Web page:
Easter Sunday was the time of the year for people to display their finest hats; the couple shown here both don stylish toppers. (Fun fact: Nine years before this photo was taken, the pair was the cause of nationwide scandal because they wed in secret in Newport, Rhode Island. The reason? Burnham’s parents disapproved of Gray).
A colorful Easter
Little Kerri Reed is all decked out, complete with bunny, for the Easter parade. Kerri’s aunt, Lavonna Bouressa of Sacramento, California, vividly remembers those days when she and her sister, Helyn Reed, made colorful Easter outfits for their young daughters.
Stars and stripes for Easter
Charlene Derby finally formally thanked her Aunt Agnes for the Easter dresses the three nieces were proudly wearing.
A young boy is practicing his Easter Alleluias on a piano in Loyang, China. You’ll love these adorable printable Easter cards and gift tags.
Fifth Avenue Parade, New York City, Easter 1912
At its height of NYC’s Easter Parade, up to one million people attended, either to walk in it or to gawk at the well-dressed throngs. Today the parade, which runs between 49th and 57th Streets on Fifth Avenue, is also full of other species of paraders: dogs and birds.
Smiles and new outfits welcome the spring. Andrews’ sisters, from left, Colleen, Kathleen, and Maureen, and brother, Jim, show off their mom’s sewing skills in matching outfits in Coventry, Rhode Island, in 1962.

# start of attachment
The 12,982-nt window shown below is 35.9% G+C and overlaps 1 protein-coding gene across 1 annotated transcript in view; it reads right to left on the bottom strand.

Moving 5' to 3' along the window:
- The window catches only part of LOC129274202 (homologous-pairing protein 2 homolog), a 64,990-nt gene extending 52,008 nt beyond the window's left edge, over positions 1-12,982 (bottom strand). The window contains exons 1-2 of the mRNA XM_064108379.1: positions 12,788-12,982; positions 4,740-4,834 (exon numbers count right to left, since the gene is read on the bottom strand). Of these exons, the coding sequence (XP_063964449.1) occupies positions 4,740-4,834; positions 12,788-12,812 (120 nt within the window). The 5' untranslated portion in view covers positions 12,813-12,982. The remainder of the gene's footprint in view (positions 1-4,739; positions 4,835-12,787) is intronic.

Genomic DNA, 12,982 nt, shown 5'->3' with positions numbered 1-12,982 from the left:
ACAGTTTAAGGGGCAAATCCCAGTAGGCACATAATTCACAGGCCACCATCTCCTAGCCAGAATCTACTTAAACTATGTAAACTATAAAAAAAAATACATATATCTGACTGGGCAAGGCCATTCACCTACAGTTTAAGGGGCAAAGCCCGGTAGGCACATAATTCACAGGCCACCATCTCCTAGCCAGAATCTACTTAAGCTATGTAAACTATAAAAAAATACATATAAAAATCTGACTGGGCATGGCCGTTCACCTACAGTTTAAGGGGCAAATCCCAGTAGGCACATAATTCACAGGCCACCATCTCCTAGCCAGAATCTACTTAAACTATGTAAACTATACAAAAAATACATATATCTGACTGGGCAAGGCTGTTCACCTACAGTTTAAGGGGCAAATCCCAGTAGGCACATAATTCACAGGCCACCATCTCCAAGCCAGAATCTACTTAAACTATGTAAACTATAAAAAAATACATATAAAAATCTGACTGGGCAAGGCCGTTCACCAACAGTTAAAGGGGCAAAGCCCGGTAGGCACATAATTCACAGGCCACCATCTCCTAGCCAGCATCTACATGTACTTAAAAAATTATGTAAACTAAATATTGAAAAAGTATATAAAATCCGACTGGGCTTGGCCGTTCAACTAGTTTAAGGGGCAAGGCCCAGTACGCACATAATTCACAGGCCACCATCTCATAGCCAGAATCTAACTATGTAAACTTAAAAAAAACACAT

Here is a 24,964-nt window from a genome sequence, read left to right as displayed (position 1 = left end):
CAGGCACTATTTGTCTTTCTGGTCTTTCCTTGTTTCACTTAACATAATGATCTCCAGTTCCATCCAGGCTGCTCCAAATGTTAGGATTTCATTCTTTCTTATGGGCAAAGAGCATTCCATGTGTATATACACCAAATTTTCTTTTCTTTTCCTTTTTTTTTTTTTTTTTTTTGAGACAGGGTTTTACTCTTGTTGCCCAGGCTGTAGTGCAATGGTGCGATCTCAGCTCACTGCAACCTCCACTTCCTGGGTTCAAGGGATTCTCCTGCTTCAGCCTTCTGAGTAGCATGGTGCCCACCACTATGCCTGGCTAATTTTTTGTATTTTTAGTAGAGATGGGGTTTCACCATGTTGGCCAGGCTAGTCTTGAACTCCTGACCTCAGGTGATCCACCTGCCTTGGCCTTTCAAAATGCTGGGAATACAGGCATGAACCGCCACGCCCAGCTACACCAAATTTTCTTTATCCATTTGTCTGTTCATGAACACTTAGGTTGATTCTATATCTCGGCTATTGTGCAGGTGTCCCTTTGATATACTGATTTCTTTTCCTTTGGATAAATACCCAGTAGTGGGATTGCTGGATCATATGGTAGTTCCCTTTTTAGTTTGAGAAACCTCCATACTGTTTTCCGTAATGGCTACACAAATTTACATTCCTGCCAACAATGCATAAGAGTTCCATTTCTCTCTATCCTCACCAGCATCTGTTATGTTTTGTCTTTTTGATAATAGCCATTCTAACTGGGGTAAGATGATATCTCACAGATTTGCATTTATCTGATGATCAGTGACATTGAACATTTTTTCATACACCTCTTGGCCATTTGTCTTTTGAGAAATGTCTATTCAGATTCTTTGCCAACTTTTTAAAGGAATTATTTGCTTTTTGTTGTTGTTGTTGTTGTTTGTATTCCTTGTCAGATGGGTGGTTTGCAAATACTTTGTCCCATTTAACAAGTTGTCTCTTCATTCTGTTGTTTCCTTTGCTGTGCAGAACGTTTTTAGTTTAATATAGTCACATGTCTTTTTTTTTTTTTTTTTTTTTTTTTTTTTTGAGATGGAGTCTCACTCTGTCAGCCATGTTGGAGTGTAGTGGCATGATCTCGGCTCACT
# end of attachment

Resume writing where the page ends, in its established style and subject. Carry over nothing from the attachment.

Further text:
Just before Easter in 1959, Peggy Oels, age four, now of Glendale, Arizona, and her sister, Kathy, seven years old, look up briefly from their egg-dyeing duties at their home in Tucson. This is the real reason bunnies are so popular for Easter.
Dressmaker sketching the gowns at NYC’s Fifth Avenue Easter Parade, undated
Dressmakers, like the one shown here, would knock off the outfits they saw on the women walking by on the street. People still parade along Fifth Avenue these days, although their clothing is a lot less formal.
New church outfits
Martin Lee Klug and big brother Richard, posing here with their father, Leo Klug, always looked forward to Easter in the 1950s. They would wear their new outfits to church, then they’d get baskets before going to their grandparents’ house in Baltimore, Maryland, for Easter dinner.